Tryout at 49ers rookie camp lands job for Rice running back

Tryout at 49ers rookie camp lands job for Rice running back

first_imgSANTA CLARA — Undrafted running back Austin Walter won himself a 49ers roster spot at last weekend’s rookie minicamp.Walter, a Rice University all-purpose machine, wasn’t the only addition to the 49ers on Monday. Offensive lineman Willie Beavers was claimed off waivers from the Chicago Bears and journeyman linebacker LaRoy Reynolds signed a one-year deal.Waived in corresponding moves were running back Matthew Dayes and defensive lineman Ryan Delaire.Wearing neon-green cleats, Walter …last_img read more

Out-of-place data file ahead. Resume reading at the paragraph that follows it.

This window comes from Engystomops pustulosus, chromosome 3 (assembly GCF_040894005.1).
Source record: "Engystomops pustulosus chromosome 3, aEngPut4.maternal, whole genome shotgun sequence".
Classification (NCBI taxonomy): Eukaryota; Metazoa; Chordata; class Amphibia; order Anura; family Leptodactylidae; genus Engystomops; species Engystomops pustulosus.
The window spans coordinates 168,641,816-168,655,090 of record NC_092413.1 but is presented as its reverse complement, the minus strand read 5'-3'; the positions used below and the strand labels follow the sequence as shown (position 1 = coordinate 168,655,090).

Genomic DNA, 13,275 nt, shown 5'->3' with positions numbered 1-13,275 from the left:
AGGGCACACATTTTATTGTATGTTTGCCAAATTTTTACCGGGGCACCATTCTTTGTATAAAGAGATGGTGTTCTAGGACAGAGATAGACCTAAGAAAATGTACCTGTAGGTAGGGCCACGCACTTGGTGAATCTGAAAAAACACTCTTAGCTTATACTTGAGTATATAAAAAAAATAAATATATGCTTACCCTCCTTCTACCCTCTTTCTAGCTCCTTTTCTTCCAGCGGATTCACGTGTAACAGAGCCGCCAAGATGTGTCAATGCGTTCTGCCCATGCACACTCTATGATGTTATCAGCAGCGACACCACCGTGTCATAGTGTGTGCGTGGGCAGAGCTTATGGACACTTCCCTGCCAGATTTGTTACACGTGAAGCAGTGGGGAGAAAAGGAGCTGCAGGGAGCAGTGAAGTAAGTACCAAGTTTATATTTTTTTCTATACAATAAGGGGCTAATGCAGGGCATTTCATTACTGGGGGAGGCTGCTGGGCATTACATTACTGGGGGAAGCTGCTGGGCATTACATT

Slackpacking in the Cederberg

Slackpacking in the Cederberg